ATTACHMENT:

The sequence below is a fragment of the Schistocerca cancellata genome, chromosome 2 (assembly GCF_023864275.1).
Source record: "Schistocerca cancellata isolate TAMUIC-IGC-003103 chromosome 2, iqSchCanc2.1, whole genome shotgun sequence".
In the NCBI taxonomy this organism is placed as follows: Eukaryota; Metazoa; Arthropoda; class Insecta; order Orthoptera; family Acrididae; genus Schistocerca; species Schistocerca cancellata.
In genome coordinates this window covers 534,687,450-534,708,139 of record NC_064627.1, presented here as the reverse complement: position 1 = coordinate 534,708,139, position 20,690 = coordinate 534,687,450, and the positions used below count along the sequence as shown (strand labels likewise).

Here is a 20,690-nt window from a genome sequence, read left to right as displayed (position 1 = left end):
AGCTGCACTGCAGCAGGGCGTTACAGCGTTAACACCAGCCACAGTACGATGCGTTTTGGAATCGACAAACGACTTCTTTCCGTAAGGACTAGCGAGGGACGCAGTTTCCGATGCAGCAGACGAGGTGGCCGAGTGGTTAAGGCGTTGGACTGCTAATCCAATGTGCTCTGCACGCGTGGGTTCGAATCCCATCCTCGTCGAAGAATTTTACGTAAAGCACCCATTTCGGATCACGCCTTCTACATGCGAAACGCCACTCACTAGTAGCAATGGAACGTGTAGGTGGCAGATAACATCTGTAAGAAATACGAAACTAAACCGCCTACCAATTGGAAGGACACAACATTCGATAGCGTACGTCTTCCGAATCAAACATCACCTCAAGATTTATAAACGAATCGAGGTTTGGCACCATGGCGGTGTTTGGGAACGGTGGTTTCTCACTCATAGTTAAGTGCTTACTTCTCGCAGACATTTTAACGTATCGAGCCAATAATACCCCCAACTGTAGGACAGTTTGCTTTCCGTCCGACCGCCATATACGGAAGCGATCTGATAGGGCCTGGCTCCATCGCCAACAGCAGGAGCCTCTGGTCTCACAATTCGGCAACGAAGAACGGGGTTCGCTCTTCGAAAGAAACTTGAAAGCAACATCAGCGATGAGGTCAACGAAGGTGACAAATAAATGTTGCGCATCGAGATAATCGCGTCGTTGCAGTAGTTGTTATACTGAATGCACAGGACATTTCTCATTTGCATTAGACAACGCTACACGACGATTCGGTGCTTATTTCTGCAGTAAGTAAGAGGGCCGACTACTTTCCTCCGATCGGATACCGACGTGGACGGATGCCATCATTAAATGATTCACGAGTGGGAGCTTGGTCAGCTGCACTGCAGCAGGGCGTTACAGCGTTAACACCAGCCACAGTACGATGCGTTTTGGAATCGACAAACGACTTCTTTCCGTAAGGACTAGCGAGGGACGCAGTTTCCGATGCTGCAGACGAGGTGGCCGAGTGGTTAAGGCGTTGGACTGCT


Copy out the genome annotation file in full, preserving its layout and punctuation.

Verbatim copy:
The sequence below is a fragment of the Schistocerca cancellata genome, chromosome 2 (assembly GCF_023864275.1).
Source record: "Schistocerca cancellata isolate TAMUIC-IGC-003103 chromosome 2, iqSchCanc2.1, whole genome shotgun sequence".
In the NCBI taxonomy this organism is placed as follows: Eukaryota; Metazoa; Arthropoda; class Insecta; order Orthoptera; family Acrididae; genus Schistocerca; species Schistocerca cancellata.
In genome coordinates this window covers 534,687,450-534,708,139 of record NC_064627.1, presented here as the reverse complement: position 1 = coordinate 534,708,139, position 20,690 = coordinate 534,687,450, and the positions used below count along the sequence as shown (strand labels likewise).

Here is a 20,690-nt window from a genome sequence, read left to right as displayed (position 1 = left end):
AGCTGCACTGCAGCAGGGCGTTACAGCGTTAACACCAGCCACAGTACGATGCGTTTTGGAATCGACAAACGACTTCTTTCCGTAAGGACTAGCGAGGGACGCAGTTTCCGATGCAGCAGACGAGGTGGCCGAGTGGTTAAGGCGTTGGACTGCTAATCCAATGTGCTCTGCACGCGTGGGTTCGAATCCCATCCTCGTCGAAGAATTTTACGTAAAGCACCCATTTCGGATCACGCCTTCTACATGCGAAACGCCACTCACTAGTAGCAATGGAACGTGTAGGTGGCAGATAACATCTGTAAGAAATACGAAACTAAACCGCCTACCAATTGGAAGGACACAACATTCGATAGCGTACGTCTTCCGAATCAAACATCACCTCAAGATTTATAAACGAATCGAGGTTTGGCACCATGGCGGTGTTTGGGAACGGTGGTTTCTCACTCATAGTTAAGTGCTTACTTCTCGCAGACATTTTAACGTATCGAGCCAATAATACCCCCAACTGTAGGACAGTTTGCTTTCCGTCCGACCGCCATATACGGAAGCGATCTGATAGGGCCTGGCTCCATCGCCAACAGCAGGAGCCTCTGGTCTCACAATTCGGCAACGAAGAACGGGGTTCGCTCTTCGAAAGAAACTTGAAAGCAACATCAGCGATGAGGTCAACGAAGGTGACAAATAAATGTTGCGCATCGAGATAATCGCGTCGTTGCAGTAGTTGTTATACTGAATGCACAGGACATTTCTCATTTGCATTAGACAACGCTACACGACGATTCGGTGCTTATTTCTGCAGTAAGTAAGAGGGCCGACTACTTTCCTCCGATCGGATACCGACGTGGACGGATGCCATCATTAAATGATTCACGAGTGGGAGCTTGGTCAGCTGCACTGCAGCAGGGCGTTACAGCGTTAACACCAGCCACAGTACGATGCGTTTTGGAATCGACAAACGACTTCTTTCCGTAAGGACTAGCGAGGGACGCAGTTTCCGATGCTGCAGACGAGGTGGCCGAGTGGTTAAGGCGTTGGACTGCT